We all know that Amazon is THE place to sell. I have steadily seen my Amazon sales go from around 25% in 2013 to all the way up to 90% today. However, there remain a lot of powerful sales channels outside of Amazon. Some of these channels, such as your own website, can be used simply to support your conversion rates on Amazon. Others, like Walmart, are simply a bet on future growth. And finally, there are a number of niche dependent sales channels like Etsy, Houzz and even eBay Motors, which can result in very strong sales if your product assortment matches those channels’ target market.
In this article I give a summary of the most important sales channels outside of Amazon to help you diversify your sales and give some basic guidance on whether you should be using these sales channels or not.
The other sales channels we’re going to cover in this article are as follows:
- Your own website, specifically your Shopify store
- Other Amazon marketplaces, including Amazon.ca, Amazon.co.uk, Amazon.de, Amazon.jp
- eBay and eBay Motors
- Craigslist and Local
The big question you need to ask yourself before you explore other sales channels is whether or not you even should explore other sales channels. The alternative is, of course, focusing strictly on Amazon. Mike and I had an interesting debate on the podcast last year about this very topic, Should You Go All in on Amazon or Not?
I previously ran a business that went from having Amazon account for 30% of our sales in 2013 to 67% in 2016. My current business will likely have Amazon account for over 90% of my sales for the foreseeable future. I cannot imagine many ecommerce niches where Amazon will not be at least 50% of their sales and, in most cases, over 70% of sales.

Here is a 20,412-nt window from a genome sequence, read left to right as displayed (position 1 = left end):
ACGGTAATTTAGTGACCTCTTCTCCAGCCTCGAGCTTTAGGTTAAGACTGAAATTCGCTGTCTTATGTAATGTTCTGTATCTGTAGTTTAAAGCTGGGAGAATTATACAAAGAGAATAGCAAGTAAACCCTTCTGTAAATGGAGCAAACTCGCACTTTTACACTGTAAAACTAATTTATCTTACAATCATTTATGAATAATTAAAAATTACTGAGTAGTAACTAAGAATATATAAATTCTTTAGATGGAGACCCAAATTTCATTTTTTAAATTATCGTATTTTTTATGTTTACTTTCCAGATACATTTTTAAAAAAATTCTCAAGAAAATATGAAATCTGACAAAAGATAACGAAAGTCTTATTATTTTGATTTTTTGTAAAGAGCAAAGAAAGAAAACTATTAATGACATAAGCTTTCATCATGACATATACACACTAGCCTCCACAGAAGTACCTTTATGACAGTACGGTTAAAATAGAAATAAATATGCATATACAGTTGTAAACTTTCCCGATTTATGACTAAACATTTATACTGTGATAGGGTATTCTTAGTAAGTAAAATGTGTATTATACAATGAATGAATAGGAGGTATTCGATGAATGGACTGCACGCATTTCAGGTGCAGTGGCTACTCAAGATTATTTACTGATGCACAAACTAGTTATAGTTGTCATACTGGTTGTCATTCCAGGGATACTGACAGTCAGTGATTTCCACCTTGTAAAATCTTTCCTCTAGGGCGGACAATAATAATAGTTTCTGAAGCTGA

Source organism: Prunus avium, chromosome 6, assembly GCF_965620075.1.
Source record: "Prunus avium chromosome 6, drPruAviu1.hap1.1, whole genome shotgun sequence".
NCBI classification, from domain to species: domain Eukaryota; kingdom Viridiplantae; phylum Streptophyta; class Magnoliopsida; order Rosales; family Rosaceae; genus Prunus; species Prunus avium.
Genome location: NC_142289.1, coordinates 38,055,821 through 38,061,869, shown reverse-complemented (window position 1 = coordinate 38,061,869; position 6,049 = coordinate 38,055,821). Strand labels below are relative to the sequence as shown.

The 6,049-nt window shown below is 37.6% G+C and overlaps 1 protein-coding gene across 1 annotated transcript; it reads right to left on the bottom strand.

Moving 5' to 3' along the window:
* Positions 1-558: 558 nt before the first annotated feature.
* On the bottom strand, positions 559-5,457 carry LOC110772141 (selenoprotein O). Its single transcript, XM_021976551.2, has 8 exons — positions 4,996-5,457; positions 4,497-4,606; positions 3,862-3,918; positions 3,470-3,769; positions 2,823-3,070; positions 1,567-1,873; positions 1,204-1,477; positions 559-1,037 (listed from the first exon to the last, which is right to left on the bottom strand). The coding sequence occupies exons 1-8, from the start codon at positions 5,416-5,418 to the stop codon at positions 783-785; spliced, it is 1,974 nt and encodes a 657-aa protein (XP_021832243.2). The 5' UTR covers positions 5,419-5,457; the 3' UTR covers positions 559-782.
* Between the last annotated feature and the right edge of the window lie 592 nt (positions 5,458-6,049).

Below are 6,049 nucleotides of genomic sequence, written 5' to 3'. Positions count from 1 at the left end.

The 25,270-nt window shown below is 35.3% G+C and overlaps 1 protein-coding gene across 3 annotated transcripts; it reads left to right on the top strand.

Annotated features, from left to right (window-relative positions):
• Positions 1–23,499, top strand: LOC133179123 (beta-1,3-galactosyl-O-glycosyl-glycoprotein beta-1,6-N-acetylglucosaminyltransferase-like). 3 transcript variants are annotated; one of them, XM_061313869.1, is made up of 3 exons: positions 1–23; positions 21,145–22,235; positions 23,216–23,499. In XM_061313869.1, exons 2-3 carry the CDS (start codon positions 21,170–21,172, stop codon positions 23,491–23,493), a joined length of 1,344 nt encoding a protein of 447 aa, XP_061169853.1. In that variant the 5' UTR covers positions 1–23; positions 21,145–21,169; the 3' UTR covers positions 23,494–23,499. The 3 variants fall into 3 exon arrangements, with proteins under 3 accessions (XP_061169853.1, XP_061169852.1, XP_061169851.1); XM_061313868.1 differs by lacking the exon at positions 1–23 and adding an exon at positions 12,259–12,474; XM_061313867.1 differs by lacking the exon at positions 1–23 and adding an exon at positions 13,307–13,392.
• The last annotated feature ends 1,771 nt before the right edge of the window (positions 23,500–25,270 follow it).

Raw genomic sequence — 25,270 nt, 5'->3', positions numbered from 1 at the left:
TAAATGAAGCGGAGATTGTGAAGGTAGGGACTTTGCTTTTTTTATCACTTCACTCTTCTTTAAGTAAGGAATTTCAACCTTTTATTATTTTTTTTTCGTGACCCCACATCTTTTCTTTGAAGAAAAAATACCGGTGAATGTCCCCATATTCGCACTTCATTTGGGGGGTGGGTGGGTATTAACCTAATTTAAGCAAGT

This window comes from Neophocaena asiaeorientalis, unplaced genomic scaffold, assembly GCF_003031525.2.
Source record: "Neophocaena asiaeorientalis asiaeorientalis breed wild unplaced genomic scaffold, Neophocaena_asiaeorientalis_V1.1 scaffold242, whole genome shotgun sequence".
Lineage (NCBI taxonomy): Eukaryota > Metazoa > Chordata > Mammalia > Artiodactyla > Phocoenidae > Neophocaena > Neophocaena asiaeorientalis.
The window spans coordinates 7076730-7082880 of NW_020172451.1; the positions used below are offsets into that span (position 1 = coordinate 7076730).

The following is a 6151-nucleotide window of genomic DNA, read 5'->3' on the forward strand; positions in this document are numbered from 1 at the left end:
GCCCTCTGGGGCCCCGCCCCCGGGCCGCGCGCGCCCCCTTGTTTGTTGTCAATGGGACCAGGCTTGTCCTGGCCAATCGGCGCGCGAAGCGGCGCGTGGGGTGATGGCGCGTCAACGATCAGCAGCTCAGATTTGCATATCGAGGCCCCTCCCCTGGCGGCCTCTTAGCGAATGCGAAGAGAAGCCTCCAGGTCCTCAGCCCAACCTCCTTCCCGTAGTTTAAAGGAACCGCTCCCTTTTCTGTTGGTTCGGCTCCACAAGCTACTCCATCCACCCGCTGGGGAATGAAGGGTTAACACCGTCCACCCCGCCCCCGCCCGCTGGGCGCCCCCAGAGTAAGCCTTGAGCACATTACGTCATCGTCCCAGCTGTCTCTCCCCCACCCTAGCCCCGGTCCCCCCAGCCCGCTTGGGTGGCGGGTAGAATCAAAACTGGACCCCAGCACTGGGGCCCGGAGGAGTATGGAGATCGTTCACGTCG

The problem with pursuing other sales channels is that they will extract a disproportionate amount of your time. Managing/growing Amazon sales and product development should almost always be your key tasks and you want to be certain that launching another sales channel that will only move the needle a small amount will not take much of your time away from these activities. If you’ve maximized your Amazon sales and product development or you have a staff member that can profitably manage these other sales channels then expansion makes sense. In all other cases, it should be carefully considered.
Your Own Website
Who should be selling here? Everyone, especially Amazon sellers.
Everyone needs to have their own website. Even if you’re an Amazon-only seller you need a website for one reason: it establishes credibility for your brand and will help your conversion rate on Amazon. Most of us have probably heard that Amazon now surpasses Google as the place people begin their product searches on. However, even when consumers have found what they’re looking for on Amazon, 70% of them will still look on other ecommerce sites before purchasing. So if somebody is on my Bryanto Garlic Press Amazon listing, there’s a good chance they’re going to go and search Google for Bryanto Garlic Press and you want your website to come up when they do this. Having a snazzy website will do one of two things: it will either re-affirm the customer’s intent to buy your product on Amazon or they will buy directly on your website.